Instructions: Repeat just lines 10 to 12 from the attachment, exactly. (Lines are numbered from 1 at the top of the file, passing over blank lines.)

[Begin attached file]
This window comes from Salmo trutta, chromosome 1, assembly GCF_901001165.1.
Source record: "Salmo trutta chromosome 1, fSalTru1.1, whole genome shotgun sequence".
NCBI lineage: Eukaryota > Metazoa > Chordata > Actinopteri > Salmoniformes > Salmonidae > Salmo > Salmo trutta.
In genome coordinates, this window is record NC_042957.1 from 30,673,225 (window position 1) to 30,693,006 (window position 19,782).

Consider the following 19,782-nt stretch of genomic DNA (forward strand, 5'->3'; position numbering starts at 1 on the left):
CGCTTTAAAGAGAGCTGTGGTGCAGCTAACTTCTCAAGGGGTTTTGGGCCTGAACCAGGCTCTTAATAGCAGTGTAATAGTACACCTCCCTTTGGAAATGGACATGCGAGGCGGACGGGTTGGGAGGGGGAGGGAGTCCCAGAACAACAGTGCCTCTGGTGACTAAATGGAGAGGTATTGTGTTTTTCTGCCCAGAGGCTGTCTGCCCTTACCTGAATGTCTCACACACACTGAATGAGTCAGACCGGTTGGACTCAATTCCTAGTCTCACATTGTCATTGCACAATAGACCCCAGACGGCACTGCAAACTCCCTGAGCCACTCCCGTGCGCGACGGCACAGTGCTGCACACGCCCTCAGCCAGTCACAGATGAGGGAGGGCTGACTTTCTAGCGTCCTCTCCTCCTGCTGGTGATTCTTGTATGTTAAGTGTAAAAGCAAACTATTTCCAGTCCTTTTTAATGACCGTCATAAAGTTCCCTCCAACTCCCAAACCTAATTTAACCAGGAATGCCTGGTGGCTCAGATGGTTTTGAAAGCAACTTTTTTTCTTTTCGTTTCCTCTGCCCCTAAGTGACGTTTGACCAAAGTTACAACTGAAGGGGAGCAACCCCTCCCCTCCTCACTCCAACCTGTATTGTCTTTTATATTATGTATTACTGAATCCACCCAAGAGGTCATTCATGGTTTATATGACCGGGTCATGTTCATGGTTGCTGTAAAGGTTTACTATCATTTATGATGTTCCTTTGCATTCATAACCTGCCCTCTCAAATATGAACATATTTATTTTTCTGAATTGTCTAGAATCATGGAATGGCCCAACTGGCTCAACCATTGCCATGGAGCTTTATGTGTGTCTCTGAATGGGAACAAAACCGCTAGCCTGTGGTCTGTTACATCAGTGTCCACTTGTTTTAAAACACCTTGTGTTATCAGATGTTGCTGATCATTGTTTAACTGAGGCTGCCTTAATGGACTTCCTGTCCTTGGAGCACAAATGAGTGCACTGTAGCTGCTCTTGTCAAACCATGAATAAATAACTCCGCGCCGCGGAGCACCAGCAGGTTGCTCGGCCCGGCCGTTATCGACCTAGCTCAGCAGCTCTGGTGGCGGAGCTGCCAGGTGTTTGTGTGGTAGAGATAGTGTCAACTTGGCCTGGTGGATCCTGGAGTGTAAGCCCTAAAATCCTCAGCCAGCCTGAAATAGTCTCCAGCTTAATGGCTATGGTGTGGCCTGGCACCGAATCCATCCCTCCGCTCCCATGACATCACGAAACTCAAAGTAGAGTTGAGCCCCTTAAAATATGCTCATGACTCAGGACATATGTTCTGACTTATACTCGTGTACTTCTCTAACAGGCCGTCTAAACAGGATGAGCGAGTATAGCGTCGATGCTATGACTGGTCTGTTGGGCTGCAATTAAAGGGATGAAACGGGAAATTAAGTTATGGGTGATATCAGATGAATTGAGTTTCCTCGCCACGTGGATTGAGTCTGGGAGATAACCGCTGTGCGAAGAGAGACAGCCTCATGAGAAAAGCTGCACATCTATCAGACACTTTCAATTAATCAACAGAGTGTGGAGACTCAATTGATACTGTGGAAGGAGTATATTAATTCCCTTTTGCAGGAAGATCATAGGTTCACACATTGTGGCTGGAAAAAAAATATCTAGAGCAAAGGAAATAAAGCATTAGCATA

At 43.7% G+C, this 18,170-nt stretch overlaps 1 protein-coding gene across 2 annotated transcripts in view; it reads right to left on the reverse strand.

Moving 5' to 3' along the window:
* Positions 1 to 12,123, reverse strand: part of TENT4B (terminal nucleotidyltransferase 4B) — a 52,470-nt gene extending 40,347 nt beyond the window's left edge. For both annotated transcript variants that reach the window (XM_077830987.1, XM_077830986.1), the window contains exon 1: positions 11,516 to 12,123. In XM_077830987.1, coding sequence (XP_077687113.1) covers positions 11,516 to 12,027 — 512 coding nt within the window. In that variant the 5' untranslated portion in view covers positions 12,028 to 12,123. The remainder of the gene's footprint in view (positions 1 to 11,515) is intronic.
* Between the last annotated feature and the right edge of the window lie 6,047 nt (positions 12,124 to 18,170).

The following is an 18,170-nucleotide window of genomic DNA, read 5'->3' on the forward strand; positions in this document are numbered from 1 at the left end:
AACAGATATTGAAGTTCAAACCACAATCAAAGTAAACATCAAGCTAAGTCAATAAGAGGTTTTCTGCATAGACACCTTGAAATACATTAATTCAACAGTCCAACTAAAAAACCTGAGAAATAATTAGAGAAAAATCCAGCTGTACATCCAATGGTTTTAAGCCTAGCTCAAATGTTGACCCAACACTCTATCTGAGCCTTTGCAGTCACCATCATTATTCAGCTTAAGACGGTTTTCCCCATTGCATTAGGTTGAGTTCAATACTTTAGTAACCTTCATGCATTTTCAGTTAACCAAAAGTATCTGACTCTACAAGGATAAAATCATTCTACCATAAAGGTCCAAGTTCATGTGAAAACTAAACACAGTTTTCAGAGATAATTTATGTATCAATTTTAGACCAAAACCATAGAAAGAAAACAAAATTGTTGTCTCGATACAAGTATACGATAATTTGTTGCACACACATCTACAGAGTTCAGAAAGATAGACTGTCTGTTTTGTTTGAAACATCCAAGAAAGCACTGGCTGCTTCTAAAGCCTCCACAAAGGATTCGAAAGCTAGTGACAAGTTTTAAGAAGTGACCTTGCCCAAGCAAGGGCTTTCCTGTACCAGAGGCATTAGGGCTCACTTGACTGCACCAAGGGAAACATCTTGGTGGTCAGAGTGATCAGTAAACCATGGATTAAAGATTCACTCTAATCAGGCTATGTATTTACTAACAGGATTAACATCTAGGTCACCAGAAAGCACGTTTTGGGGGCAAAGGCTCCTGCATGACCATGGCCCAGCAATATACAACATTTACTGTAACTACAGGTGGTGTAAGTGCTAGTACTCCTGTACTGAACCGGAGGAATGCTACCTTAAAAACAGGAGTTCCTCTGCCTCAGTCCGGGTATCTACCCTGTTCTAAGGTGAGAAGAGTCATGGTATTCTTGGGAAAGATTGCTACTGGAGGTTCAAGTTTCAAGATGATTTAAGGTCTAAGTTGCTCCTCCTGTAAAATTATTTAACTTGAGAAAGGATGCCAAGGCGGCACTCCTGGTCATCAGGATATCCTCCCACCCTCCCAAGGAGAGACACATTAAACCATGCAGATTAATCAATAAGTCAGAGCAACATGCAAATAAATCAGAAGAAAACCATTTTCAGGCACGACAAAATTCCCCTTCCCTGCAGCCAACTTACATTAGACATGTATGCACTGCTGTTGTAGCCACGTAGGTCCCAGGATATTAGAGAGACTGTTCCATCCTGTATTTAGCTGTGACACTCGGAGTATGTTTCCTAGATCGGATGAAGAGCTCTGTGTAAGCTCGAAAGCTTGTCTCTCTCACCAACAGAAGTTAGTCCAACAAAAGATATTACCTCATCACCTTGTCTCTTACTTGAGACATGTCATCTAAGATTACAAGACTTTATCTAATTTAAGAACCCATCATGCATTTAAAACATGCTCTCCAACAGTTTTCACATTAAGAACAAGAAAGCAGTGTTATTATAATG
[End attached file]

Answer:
* Between the last annotated feature and the right edge of the window lie 6,047 nt (positions 12,124 to 18,170).

The following is an 18,170-nucleotide window of genomic DNA, read 5'->3' on the forward strand; positions in this document are numbered from 1 at the left end:
AACAGATATTGAAGTTCAAACCACAATCAAAGTAAACATCAAGCTAAGTCAATAAGAGGTTTTCTGCATAGACACCTTGAAATACATTAATTCAACAGTCCAACTAAAAAACCTGAGAAATAATTAGAGAAAAATCCAGCTGTACATCCAATGGTTTTAAGCCTAGCTCAAATGTTGACCCAACACTCTATCTGAGCCTTTGCAGTCACCATCATTATTCAGCTTAAGACGGTTTTCCCCATTGCATTAGGTTGAGTTCAATACTTTAGTAACCTTCATGCATTTTCAGTTAACCAAAAGTATCTGACTCTACAAGGATAAAATCATTCTACCATAAAGGTCCAAGTTCATGTGAAAACTAAACACAGTTTTCAGAGATAATTTATGTATCAATTTTAGACCAAAACCATAGAAAGAAAACAAAATTGTTGTCTCGATACAAGTATACGATAATTTGTTGCACACACATCTACAGAGTTCAGAAAGATAGACTGTCTGTTTTGTTTGAAACATCCAAGAAAGCACTGGCTGCTTCTAAAGCCTCCACAAAGGATTCGAAAGCTAGTGACAAGTTTTAAGAAGTGACCTTGCCCAAGCAAGGGCTTTCCTGTACCAGAGGCATTAGGGCTCACTTGACTGCACCAAGGGAAACATCTTGGTGGTCAGAGTGATCAGTAAACCATGGATTAAAGATTCACTCTAATCAGGCTATGTATTTACTAACAGGATTAACATCTAGGTCACCAGAAAGCACGTTTTGGGGGCAAAGGCTCCTGCATGACCATGGCCCAGCAATATACAACATTTACTGTAACTACAGGTGGTGTAAGTGCTAGTACTCCTGTACTGAACCGGAGGAATGCTACCTTAAAAACAGGAGTTCCTCTGCCTCAGTCCGGGTATCTACCCTGTTCTAAGGTGAGAAGAGTCATGGTATTCTTGGGAAAGATTGCTACTGGAGGTTCAAGTTTCAAGATGATTTAAGGTCTAAGTTGCTCCTCCTGTAAAATTATTTAACTTGAGAAAGGATGCCAAGGCGGCACTCCTGGTCATCAGGATATCCTCCCACCCTCCCAAGGAGAGACACATTAAACCATGCAGATTAATCAATAAGTCAGAGCAACATGCAAATAAATCAGAAGAAAACCATTTTCAGGCACGACAAAATTCCCCTTCCCTGCAGCCAACTTACATTAGACATGTATGCACTGCTGTTGTAGCCACGTAGGTCCCAGGATATTAGAGAGACTGTTCCATCCTGTATTTAGCTGTGACACTCGGAGTATGTTTCCTAGATCGGATGAAGAGCTCTGTGTAAGCTCGAAAGCTTGTCTCTCTCACCAACAGAAGTTAGTCCAACAAAAGATATTACCTCATCACCTTGTCTCTTACTTGAGACATGTCATCTAAGATTACAAGACTTTATCTAATTTAAGAACCCATCATGCATTTAAAACATGCTCTCCAACAGTTTTCACATTAAGAACAAGAAAGCAGTGTTATTATAATG